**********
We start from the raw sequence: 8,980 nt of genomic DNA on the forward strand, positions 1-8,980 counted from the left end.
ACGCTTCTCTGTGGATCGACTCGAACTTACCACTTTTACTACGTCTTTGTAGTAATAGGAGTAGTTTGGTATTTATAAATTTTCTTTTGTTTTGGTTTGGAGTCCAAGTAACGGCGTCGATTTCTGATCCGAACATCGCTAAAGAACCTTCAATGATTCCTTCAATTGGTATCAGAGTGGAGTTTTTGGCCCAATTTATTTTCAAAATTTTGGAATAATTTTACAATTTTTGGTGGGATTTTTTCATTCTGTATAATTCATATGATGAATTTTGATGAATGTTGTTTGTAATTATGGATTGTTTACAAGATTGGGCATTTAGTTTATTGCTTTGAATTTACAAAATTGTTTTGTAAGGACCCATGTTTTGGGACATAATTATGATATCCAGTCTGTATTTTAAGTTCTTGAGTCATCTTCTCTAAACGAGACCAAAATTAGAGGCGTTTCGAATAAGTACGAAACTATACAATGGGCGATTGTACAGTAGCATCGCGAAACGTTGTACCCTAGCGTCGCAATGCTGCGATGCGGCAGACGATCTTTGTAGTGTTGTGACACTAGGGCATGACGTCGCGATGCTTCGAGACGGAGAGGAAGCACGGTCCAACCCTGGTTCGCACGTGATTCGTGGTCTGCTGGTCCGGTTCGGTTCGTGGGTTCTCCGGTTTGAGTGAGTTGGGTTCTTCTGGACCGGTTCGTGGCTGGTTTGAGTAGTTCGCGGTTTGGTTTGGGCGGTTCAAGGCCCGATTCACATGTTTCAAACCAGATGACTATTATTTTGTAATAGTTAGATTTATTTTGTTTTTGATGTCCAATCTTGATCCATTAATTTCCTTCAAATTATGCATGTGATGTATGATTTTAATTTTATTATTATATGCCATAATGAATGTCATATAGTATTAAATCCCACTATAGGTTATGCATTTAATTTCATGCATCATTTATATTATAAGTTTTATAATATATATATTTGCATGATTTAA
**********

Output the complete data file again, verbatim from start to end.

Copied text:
We start from the raw sequence: 8,980 nt of genomic DNA on the forward strand, positions 1-8,980 counted from the left end.
ACGCTTCTCTGTGGATCGACTCGAACTTACCACTTTTACTACGTCTTTGTAGTAATAGGAGTAGTTTGGTATTTATAAATTTTCTTTTGTTTTGGTTTGGAGTCCAAGTAACGGCGTCGATTTCTGATCCGAACATCGCTAAAGAACCTTCAATGATTCCTTCAATTGGTATCAGAGTGGAGTTTTTGGCCCAATTTATTTTCAAAATTTTGGAATAATTTTACAATTTTTGGTGGGATTTTTTCATTCTGTATAATTCATATGATGAATTTTGATGAATGTTGTTTGTAATTATGGATTGTTTACAAGATTGGGCATTTAGTTTATTGCTTTGAATTTACAAAATTGTTTTGTAAGGACCCATGTTTTGGGACATAATTATGATATCCAGTCTGTATTTTAAGTTCTTGAGTCATCTTCTCTAAACGAGACCAAAATTAGAGGCGTTTCGAATAAGTACGAAACTATACAATGGGCGATTGTACAGTAGCATCGCGAAACGTTGTACCCTAGCGTCGCAATGCTGCGATGCGGCAGACGATCTTTGTAGTGTTGTGACACTAGGGCATGACGTCGCGATGCTTCGAGACGGAGAGGAAGCACGGTCCAACCCTGGTTCGCACGTGATTCGTGGTCTGCTGGTCCGGTTCGGTTCGTGGGTTCTCCGGTTTGAGTGAGTTGGGTTCTTCTGGACCGGTTCGTGGCTGGTTTGAGTAGTTCGCGGTTTGGTTTGGGCGGTTCAAGGCCCGATTCACATGTTTCAAACCAGATGACTATTATTTTGTAATAGTTAGATTTATTTTGTTTTTGATGTCCAATCTTGATCCATTAATTTCCTTCAAATTATGCATGTGATGTATGATTTTAATTTTATTATTATATGCCATAATGAATGTCATATAGTATTAAATCCCACTATAGGTTATGCATTTAATTTCATGCATCATTTATATTATAAGTTTTATAATATATATATTTGCATGATTTAA